Coverart for item
The Resource [Documents on Japanese immigration into California]

[Documents on Japanese immigration into California]

Label
[Documents on Japanese immigration into California]
Title
[Documents on Japanese immigration into California]
Creator
Subject
Language
eng
Cataloging source
SFR
Government publication
government publication of a state province territory dependency etc
Literary form
non fiction
Nature of contents
bibliography
http://bibfra.me/vocab/lite/organizationName
California Joint Immigration Committee
http://library.link/vocab/subjectName
  • Japanese
  • Immigrants
  • Mexicans
  • California
  • Japan
Label
[Documents on Japanese immigration into California]
Instantiates
Publication
Note
Documents issued by the California Joint Immigration Committee, representing the California Department American Legion, the California State Federation of Labor, and the Native Sons of the Golden West; bound together after publication
Bar code
31223044563295
Bibliography note
Includes bibliographical references
Carrier category
volume
Carrier category code
nc
Carrier MARC source
rdacarrier
Content category
text
Content type code
txt
Content type MARC source
rdacontent
Contents
  • [1] Japanese immigration : euota or exclusion -- [2] Opening gates to Asiatic integration, a movement inaugurated in California -- [3] The exclusion question in California -- [4] A Far Eastern League of Nations -- [5] Open gates asked for Oriental retail merchants -- [6] Why we lost Japan's respect -- [7] The Japanese quota question, no. 1 : Congress and exclusion, judgment or resentment? -- [8] The Japanese exclusion question, no. 2 : What decided Congress in 1924 -- [9] "The Digest" guesses California wrong -- [0] An unpublished letter pertaining to Japanese immigration (November 13, 1933) -- [11] The A.F of L. on Japanese immigration -- [12] Quota for 185 Japanese would admit thousands "non-quota" -- [13] Restriction of Asiatic immigration under past and present exclusion laws and proposed quota -- [14] Brazil's offer of quota displeases Japan -- [15] Letter to "Quota" pertaining to Japanese immigration (June 1, 1934) -- [16] Official story of the picture brides --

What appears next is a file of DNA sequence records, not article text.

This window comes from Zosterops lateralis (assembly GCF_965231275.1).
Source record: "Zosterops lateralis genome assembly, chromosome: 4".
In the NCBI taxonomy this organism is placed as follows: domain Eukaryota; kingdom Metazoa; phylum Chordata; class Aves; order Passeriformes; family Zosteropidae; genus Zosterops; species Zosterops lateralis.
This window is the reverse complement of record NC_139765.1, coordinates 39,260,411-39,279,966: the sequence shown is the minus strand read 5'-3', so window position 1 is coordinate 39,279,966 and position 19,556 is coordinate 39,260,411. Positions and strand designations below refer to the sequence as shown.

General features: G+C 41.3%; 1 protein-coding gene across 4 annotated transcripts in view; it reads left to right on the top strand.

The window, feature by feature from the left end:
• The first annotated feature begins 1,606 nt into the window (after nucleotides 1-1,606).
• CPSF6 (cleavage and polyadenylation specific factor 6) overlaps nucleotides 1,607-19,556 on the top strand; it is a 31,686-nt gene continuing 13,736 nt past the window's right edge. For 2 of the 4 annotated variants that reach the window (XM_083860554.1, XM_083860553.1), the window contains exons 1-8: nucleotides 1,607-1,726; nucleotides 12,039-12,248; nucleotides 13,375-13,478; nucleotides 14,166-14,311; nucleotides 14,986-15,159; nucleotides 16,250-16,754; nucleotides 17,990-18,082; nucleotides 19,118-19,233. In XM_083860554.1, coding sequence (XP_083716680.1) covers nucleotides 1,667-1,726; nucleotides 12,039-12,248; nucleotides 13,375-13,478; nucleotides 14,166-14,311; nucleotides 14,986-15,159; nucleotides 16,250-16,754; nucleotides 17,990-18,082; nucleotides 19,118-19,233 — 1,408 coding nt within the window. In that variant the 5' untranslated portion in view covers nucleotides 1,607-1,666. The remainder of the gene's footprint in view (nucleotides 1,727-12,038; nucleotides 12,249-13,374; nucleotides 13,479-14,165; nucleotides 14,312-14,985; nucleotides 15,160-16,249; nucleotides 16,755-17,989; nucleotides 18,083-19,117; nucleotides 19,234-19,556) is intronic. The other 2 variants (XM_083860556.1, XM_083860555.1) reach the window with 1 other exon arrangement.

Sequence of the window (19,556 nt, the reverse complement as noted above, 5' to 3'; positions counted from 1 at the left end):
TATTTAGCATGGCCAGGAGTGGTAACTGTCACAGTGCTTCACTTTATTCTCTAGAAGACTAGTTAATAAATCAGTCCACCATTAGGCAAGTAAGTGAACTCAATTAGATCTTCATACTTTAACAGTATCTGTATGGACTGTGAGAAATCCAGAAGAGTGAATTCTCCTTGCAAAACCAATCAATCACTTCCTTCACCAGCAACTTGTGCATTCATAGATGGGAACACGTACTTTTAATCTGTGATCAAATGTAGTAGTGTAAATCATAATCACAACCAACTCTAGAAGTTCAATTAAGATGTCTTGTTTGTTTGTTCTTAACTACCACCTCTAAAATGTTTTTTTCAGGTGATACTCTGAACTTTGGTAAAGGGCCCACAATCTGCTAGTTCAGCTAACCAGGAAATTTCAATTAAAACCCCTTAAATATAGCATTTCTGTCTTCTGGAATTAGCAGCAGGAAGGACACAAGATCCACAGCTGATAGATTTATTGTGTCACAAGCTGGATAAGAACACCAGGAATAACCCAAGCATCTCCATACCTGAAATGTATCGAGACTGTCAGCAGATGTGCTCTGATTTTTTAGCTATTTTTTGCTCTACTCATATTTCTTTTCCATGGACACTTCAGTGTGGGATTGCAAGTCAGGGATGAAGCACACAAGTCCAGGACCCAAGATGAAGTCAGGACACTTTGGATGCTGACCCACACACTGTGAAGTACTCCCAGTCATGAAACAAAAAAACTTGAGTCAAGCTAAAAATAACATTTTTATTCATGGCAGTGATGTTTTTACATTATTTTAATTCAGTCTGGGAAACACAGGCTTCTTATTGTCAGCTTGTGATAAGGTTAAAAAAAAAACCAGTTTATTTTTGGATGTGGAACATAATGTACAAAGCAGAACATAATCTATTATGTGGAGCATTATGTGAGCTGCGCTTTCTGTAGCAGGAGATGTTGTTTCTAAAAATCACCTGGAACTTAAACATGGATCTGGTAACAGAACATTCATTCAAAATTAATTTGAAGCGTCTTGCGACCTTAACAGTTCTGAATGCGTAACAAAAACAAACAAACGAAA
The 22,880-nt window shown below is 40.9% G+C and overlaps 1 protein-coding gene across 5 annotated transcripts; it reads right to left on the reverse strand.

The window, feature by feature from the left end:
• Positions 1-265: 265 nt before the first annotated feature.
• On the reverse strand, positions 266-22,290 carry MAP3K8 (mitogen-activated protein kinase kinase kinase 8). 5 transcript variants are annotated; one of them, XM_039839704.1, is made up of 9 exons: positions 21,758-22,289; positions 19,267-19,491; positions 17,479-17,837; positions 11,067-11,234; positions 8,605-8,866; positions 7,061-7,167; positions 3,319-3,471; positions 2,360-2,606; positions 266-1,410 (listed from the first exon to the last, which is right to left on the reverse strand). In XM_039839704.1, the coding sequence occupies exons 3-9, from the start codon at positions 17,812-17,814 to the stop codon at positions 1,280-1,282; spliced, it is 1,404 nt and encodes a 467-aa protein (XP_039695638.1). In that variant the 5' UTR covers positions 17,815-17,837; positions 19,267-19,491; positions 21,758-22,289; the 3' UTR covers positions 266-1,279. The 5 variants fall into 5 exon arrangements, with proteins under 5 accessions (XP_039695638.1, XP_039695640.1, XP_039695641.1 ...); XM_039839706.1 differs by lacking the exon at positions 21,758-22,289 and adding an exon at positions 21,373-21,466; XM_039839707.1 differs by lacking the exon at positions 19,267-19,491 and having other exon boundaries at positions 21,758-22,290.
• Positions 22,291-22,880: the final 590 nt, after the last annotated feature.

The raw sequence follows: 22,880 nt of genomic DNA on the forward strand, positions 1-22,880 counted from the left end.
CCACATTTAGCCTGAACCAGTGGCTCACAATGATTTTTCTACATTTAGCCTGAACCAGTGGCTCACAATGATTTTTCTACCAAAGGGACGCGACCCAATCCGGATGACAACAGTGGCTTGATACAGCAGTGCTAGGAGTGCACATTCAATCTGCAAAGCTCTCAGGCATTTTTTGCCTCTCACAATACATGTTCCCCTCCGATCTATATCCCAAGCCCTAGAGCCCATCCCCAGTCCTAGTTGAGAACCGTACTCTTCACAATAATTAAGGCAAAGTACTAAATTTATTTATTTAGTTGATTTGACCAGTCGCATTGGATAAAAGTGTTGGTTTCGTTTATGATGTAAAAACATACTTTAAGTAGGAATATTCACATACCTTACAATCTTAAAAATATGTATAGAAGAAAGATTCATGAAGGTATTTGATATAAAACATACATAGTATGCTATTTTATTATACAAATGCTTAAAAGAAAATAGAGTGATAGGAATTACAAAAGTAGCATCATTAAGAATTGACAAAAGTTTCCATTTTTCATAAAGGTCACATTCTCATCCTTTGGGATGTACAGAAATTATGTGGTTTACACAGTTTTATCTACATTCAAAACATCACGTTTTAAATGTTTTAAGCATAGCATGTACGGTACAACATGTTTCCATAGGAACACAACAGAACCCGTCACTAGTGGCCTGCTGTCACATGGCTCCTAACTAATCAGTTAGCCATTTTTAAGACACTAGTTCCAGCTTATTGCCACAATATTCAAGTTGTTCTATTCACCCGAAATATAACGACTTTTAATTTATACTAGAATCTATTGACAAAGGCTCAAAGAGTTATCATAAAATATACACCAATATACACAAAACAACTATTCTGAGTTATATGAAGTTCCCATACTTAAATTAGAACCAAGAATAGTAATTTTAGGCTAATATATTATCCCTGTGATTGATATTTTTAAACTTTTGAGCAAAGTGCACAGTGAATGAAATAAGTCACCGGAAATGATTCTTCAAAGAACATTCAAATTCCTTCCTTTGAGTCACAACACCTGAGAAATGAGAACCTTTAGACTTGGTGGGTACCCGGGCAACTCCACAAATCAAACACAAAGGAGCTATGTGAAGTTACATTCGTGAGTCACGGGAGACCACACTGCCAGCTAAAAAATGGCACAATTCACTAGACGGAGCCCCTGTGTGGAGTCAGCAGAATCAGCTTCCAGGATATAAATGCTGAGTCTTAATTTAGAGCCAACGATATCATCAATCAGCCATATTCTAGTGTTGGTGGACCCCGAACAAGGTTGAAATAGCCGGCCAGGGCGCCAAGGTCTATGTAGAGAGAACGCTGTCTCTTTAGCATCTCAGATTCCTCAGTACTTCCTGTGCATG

• [17] Japanese propaganda in American public schools -- [18] Japan's psychology and American interests -- [19] High school students in U.S. to be given books with correct information on Japan -- [20] Japan proposes to instruct our public school students -- [21] Japanese propaganda in American public schools : plan inaugurated in Hawaii -- [22] Congressional recognition of Japanese veterans -- [23] Japan and California shake hands -- [24] That text book on Japan -- [25] The Japanese language schools, criticized as a menace to American citizenship -- [26] A feature of Hawaiian statehood would admit 100,000 ineligible Asiatics -- [27] Mexican Indians denied naturalization -- [28] Japan invades the public schools : what Hawaiian students are taught -- [29] Hawaiian troubles come to mainland -- [30] Ineligibility of Mexican Indians -- [31] Letter to "Honolulu Star Bulletin" concerning a textbook on Japan used in Hawaiian public schools -- [32] Letter to Walter F. Lafrenz concerning a course on Japanese culture in high schools of California --
  • [33] Statehood for Hawaii : some of the pros and cons -- [34] Those terrible Japanese in California -- [35] Dangers created by Japanese dual citizenship -- [36] Statehood for Hawaii : a hearing which did not disclose the facts (May 23, 1936) -- [37] California Japanese urge dropping of racial bars -- [38] Japanese propaganda in the public schools -- [39] Ineligible Mexican Indians entering as immigrants -- [40] Japan's propaganda machine -- [41] Japan is meeting her problems : emigration -- [42] A criticism of the book "Pacific relations" -- [43] Facts which author Walter Hoffman overlooked -- [44] Dual citizenship on the Pacific Coast -- [45] Japanese propaganda in California schools -- [46] Quota for Japan as a remedy for misunderstanding and promoter of trade -- [47] Roosevelt's interpretation of the Gentleman's agreement -- [48] Brief in the matter of the immigration quota for Japan